6. In an imaging system which generates image data from scanning a document having a leading edge, a trailing edge, a top edge, and a bottom edge, with the image data being presented in successive scans of pixels, a machine implemented method of locating the successive scans of pixels associated with the document while using only the output of an imaging camera, said method comprising the steps of:
(a) using the imaging camera to obtain a reference scan pattern of pixels from a reference member positioned at a scanning line in the imaging system when no document is positioned at the scanning line;
(b) examining successive scans of pixels from said imaging camera as the document is moved towards said scanning line to find a change in the reference scan pattern of pixels;
(c) using the change in the reference scan pattern of pixels as the means of detecting the leading edge of the scans of pixels associated with the document; and
(d) using a return to the reference scan pattern of pixels as the means of detecting the trailing edge of the scans of pixels associated with the document.
7. The method as claimed in claim 6 in which said reference member has first, second, and third stripes thereon, and in which said method includes the step of:
(e) using said successive scans of pixels and said first stripe for determining whether or not said document has a folded over portion near said leading and bottom edges of said document.
8. The method as claimed in claim 7 in which said using step (e) comprises the steps of:
(e-1) determining a first detection trip point relative to one side of said first stripe;
(e-2) determining a second point relative to an opposite side of said first stripe; and
(e-3) using said first and second detection trip points to determine an angle which the folded over portion makes with said bottom edge of said document.
9. The method as claimed in claim 6 in which said reference member has first, second, and third stripes thereon, and in which said method includes the step of:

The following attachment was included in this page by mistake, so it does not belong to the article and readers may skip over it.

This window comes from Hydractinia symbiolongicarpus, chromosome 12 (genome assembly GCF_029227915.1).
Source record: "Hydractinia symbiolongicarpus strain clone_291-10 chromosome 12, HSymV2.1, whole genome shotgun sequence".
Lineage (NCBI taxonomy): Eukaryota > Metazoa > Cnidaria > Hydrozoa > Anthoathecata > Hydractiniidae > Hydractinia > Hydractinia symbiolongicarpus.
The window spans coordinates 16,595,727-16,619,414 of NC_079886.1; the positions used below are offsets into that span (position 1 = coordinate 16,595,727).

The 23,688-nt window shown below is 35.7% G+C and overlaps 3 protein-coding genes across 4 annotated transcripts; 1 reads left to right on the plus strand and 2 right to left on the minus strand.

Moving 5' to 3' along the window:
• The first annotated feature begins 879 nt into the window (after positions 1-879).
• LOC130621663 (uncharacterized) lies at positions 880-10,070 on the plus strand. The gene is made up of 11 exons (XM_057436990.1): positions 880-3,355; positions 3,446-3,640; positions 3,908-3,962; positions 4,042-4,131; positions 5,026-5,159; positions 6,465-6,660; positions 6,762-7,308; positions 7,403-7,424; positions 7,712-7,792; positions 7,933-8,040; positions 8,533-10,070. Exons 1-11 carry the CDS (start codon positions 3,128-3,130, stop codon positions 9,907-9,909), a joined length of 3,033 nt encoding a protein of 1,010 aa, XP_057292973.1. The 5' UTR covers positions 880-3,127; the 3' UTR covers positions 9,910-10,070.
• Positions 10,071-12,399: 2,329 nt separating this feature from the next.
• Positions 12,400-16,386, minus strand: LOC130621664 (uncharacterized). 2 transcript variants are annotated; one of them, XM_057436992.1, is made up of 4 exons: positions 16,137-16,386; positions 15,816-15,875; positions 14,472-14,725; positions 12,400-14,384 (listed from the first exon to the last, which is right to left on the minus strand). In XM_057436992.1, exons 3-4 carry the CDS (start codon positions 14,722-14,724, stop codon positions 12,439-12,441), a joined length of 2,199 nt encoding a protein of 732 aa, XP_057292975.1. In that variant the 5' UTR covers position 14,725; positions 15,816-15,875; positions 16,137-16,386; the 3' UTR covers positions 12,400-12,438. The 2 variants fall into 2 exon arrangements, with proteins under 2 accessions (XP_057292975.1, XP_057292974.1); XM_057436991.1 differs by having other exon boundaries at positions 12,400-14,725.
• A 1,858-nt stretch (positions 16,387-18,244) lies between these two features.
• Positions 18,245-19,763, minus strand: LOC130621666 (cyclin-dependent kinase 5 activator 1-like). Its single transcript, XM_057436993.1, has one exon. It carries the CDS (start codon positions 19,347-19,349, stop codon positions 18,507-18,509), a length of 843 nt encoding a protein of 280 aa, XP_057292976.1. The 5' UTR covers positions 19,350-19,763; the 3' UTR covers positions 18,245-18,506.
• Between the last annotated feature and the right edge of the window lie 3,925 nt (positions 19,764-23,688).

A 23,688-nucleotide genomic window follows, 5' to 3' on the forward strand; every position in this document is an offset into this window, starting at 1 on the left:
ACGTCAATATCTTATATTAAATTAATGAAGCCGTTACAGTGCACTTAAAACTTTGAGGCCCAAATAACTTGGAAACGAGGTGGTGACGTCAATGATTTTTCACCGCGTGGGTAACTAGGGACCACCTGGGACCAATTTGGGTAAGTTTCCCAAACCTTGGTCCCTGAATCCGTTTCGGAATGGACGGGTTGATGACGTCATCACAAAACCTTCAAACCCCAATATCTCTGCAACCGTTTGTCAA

(e) using said successive scans of pixels and said third stripe for determining the location of the top edge of the document.
10. The method as claimed in claim 9 in which said using step (e) is initiated after a predetermined number of successive scans after the leading edge of the scans of pixels associated with the document has been detected.
11. A method of detecting where useful image data about a document exists within a stream of successive scans of image data coming from an imaging camera positioned at a scanning line, said method comprising the steps of:
(a) positioning a reference member at the scanning line so that the camera outputs successive scans of image data from the reference member when no document covers the reference member and from the document when the document covers the reference member as the document is moved in a document path past the scanning line;
(b) obtaining a reference scan pattern of image data from said reference member when no document is present at the scanning line;
(c) examining said successive scans of image data from said camera while looking for a disturbance in said reference scan pattern of image data to indicate the leading edge of useful image data associated with the document; and
(d) utilizing the scans of image data subsequent to the disturbance in said reference scan pattern of image data as being useful image data associated with said document; and
(e) also examining said successive scans of image data from the utilizing step (d) while looking for a return to said reference scan pattern of image data to indicate the trailing edge of said document and the end of the useful image data associated with the document.
12. In an imaging system which generates image data from scanning a document having a leading edge, a trailing edge, a bottom edge, and a top edge, with the image data being presented in successive scans of pixels, a machine implemented method of detecting the leading, trailing, and top edges of said document predetermined edge of the pixels associated with the document while using only the output of an imaging camera, said method comprising the steps of:
(a) using the imaging camera to obtain a reference scan pattern of pixels from a reference member positioned at a scanning line in the imaging system when no document is positioned at the scanning line;
(b) examining successive scans of pixels from said imaging camera as the document is moved on said bottom edge towards said scanning line to find a change in the reference scan pattern of pixels; and
(c) using the change in the reference scan pattern of pixels as the means of detecting the leading edge, top edge, bottom edge and trailing edge of the pixels associated with the document.